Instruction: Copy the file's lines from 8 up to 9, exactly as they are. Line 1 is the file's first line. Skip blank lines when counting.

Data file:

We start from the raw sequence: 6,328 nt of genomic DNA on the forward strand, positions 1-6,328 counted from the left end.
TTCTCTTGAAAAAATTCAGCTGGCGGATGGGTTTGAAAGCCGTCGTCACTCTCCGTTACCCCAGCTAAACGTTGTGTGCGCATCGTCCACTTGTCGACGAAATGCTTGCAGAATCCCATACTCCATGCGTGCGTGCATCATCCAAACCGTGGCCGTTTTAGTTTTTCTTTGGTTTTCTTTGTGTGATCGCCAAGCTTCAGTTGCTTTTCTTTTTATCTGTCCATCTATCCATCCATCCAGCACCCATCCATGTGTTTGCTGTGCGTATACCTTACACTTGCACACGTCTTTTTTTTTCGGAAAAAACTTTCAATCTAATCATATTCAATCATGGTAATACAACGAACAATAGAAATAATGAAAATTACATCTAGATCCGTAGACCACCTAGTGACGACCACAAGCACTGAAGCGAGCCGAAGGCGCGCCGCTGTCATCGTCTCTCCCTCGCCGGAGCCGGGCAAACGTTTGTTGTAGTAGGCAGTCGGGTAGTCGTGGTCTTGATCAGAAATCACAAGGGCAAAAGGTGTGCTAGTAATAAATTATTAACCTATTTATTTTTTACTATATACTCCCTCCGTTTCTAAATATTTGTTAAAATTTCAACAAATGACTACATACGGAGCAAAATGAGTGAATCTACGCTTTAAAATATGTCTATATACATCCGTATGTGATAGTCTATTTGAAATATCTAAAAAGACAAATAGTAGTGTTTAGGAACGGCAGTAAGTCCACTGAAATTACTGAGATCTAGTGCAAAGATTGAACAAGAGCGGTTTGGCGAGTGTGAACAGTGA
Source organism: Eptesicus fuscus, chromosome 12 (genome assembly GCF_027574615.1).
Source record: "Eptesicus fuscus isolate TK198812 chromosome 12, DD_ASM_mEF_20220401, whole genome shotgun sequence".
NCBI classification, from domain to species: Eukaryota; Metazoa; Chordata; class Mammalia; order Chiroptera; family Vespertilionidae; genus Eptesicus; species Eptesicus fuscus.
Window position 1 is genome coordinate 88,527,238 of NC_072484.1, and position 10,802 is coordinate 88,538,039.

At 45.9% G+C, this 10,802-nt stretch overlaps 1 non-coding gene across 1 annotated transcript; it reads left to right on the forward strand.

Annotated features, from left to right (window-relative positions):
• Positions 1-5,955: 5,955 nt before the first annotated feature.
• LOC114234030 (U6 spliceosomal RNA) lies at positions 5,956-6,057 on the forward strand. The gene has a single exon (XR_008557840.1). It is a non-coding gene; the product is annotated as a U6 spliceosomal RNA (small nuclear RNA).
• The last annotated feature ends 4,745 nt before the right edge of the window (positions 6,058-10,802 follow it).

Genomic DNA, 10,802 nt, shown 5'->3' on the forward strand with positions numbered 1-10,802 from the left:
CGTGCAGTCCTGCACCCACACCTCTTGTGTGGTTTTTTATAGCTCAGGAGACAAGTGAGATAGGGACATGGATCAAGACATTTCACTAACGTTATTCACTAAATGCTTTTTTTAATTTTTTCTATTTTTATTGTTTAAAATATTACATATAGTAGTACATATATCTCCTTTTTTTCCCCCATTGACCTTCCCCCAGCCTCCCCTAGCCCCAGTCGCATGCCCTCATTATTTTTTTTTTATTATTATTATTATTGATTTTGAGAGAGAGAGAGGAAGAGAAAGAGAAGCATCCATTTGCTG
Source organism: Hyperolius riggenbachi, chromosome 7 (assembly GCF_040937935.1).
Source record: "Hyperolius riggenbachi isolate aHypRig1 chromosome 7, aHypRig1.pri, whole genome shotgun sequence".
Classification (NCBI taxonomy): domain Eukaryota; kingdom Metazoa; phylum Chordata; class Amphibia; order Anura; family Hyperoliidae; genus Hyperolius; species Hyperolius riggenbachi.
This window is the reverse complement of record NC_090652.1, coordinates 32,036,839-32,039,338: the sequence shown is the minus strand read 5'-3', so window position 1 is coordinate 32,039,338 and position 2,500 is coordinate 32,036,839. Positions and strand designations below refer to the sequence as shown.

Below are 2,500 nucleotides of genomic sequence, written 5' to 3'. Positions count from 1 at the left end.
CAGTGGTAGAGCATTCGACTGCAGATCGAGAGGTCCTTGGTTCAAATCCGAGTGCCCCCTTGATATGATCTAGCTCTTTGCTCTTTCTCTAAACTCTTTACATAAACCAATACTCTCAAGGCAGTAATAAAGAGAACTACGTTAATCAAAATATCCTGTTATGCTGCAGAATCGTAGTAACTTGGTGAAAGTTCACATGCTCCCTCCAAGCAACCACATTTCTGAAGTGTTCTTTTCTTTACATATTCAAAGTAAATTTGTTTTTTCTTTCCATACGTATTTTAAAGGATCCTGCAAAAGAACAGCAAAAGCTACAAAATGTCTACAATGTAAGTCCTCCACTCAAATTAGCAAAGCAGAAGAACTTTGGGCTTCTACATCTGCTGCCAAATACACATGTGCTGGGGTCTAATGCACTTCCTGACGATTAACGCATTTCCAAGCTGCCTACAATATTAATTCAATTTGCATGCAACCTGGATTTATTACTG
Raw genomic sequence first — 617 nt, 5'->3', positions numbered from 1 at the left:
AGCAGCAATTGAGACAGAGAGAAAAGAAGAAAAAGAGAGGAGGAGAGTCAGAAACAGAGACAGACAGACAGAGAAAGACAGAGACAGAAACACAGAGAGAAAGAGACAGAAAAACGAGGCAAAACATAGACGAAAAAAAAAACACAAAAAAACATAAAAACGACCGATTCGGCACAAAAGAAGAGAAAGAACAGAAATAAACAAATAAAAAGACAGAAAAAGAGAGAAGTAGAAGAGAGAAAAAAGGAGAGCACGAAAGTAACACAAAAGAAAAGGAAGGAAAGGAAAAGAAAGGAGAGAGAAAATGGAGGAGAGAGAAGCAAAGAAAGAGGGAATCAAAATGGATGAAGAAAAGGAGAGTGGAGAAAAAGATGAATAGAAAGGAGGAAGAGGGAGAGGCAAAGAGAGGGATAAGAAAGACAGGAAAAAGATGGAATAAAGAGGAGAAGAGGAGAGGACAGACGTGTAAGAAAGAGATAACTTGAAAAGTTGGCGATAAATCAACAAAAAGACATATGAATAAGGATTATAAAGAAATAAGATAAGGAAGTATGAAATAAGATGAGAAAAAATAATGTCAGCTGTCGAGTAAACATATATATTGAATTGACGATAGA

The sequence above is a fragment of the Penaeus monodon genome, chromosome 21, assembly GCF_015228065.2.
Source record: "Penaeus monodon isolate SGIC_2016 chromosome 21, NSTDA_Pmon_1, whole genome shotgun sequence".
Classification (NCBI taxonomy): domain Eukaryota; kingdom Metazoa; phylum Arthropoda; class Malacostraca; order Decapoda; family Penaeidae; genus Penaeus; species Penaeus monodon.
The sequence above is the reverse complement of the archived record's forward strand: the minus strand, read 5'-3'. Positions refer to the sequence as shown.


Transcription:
Annotated features, from left to right (window-relative positions):
• Positions 1-5,955: 5,955 nt before the first annotated feature.